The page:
One point worth keeping in mind about your resume is the amount of time the reader will spend on the document - typically 1-3 minutes. Given this, layout and readability are both extremely important. A good resume starts in the presentation: how the document is organized and designed, as well as the content you choose to include, and how that is presented. Here are a few things to consider when judging the effectiveness of your own resume.
1. The document must be easy to look at. For example, if the font is too small, the margins are tiny, and everything is crammed together, your reader will get a bad first impression. This is especially important because the person reading your resume will likely only give it a minute or two, in total. So it is vitally important to avoid having a bad impression. Here is a small checklist to keep in mind:
a) Use a typical font, such as Times New Roman 10.5 or 11.
b) Use margins of between 10mm to 15mm all the way around, for instance using 10mm for the top and bottom, and then 15mm for the left and right sides. This will ensure your document has some white space in the margins and is centered properly on the page.
c) Ensure the paper setting is correct: for documents going to the US or Canada, use "letter-sized", and for outside the US, use "A4". Here is a page on betweenborders.com that explains the difference. Even though many schools these days have computerized their application reading process, it is still worthwhile to be aware of the difference.
d) Decide on line settings that will make your bullet points readable, and avoid crunching lines together in order to fit too much onto one page. If you are using Microsoft Word, under "home" go to "line spacing options". Set it at "exactly" and at a setting between 12pt, 13pt or 14pt. In addition, after each bullet point have a small margin, in order to ensure each bullet is separated nicely. Experiment with these settings until you have arrived at the setting that makes your resume look best: not too packed together, and with a small bit of space between each bullet point.
2. Keep it to 1 page (see my previous post on why this is best) by selecting what to focus on rather than including everything you've ever done! When deciding, ask yourself what skills you possess that are most relevant to your future - either skills that demonstrate your ability to succeed at graduate school, or skills that are relevant to your future goals. What skills that you possess will an admissions officer or future employer value? Highlight your relevant skills in the bullet points of your resume.
3. Avoid too much personal information (marital status, age, number of children, height, weight etc) unless requested. Such information can be distracting because it is not what your reader will be expecting when they review your document - so be sure to manage their expectations effectively.
4. Avoid long lists of adjectives like "dedicated team player" and other such fluff. These are not valuable additions to a resume, and are better included elsewhere. For instance for a job applicant, your personal description of characteristics relevant to the job to which you are applying could be in the cover letter. And for grad school applicants, such concepts are hopefully to be found in your recommendation letters.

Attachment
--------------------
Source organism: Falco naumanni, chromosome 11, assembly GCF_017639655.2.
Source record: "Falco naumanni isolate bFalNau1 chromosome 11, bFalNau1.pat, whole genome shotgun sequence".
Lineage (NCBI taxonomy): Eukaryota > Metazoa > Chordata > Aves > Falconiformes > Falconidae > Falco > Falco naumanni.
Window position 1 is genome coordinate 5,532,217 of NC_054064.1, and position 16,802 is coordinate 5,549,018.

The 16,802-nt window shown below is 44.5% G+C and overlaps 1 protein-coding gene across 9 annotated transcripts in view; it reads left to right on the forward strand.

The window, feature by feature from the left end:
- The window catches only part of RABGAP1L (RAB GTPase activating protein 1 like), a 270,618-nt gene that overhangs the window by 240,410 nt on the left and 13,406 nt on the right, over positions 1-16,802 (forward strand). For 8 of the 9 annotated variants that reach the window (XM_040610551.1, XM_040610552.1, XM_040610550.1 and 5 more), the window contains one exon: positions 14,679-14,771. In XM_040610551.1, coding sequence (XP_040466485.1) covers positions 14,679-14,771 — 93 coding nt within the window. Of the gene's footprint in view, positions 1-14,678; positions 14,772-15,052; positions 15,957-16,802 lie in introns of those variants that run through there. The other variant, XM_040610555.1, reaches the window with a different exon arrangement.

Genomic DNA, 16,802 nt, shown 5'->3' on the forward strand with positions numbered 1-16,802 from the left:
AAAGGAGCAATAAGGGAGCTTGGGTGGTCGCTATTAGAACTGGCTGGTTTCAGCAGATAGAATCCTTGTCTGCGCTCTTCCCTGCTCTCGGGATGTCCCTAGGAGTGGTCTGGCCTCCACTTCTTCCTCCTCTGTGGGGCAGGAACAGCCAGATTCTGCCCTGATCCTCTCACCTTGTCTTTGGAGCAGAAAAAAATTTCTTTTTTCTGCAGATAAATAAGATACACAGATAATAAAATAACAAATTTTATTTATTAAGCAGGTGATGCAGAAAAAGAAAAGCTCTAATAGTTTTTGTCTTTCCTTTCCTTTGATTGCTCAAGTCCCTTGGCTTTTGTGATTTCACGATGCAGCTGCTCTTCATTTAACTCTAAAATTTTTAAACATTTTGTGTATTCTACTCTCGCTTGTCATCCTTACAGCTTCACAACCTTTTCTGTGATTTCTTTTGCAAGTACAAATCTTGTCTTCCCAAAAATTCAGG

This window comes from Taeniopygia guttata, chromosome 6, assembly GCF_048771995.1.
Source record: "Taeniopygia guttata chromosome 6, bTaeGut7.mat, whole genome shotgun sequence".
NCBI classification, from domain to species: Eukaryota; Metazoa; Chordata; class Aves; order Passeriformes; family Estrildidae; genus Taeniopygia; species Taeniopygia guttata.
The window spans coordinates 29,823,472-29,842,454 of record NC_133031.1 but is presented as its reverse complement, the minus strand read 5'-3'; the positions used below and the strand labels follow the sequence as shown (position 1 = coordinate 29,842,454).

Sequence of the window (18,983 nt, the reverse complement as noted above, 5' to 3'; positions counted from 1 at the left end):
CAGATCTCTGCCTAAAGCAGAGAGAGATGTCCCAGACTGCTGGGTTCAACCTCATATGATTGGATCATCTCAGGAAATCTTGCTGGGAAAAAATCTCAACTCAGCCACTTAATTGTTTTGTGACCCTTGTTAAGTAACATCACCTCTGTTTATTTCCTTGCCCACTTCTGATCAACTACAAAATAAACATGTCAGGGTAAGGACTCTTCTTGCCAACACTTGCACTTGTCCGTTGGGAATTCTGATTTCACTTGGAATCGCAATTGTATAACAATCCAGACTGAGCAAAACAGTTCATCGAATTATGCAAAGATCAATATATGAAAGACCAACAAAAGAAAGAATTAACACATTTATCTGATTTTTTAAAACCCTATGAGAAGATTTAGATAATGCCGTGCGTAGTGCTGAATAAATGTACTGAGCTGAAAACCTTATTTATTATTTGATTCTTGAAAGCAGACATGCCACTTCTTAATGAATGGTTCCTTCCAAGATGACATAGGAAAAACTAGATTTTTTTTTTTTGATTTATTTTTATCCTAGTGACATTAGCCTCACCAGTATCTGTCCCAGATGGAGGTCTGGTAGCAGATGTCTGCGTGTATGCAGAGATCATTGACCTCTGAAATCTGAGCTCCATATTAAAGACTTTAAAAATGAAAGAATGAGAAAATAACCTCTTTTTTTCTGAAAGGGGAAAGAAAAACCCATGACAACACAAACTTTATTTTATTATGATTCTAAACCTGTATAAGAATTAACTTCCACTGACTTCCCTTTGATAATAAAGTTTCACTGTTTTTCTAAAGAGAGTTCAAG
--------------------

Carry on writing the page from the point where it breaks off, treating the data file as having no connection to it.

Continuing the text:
5. Include a short list of personal activities in the additional section. In terms of what to choose, this is the criteria I consider:
a) The activity should demonstrate something appealing about you.
b) You can show a strong time commitment to the activity.
c) The content should be recent.
d) The content is strategic.
If the activity fits all three criteria, then certainly include it. For instance if you have been a starting member of a community basketball team for the past 1.5 years and you play twice a month, this is worthy of inclusion. You can highlight team and/or leadership experience, and also you have shown dedication to the activity. It is easy to see how an activity that does not meet all three criteria would not be worth including: a 2-hour volunteer experience in 1994 that was never repeated is probably not worth fitting on your page, especially if you have more recent and significant experiences.
In terms of point d), some activities people do regularly are just not worth including in the resume, even if they fit a) b) and c). Many people read hundreds of books, or watch hundreds of movies, for instance. However interesting such activities are, they should not typically be included in your resume, because they don't say anything interesting about you.
6. Make sure each individual bullet point, no matter what section it is in, is clear, impressive and impactful.
7. Have someone whose opinion you trust read your resume and give you feedback on it. It can be difficult to assess the effectiveness of your own work.
Steps 2, 6, and 7 will likely require assistance, so do consult with a professional to ensure your resume is working as effectively as possible. Finally, be sure to read carefully the instructions provided by the school you are applying to, or the recruiter or company to whom you will send your resume. There may be additional instructions, including the number of lines to use, or other sections that may be requested such as international experience or situation-specific information. Show that you may taken the time to understand their specifications and reflect them the version of your resume you send to them.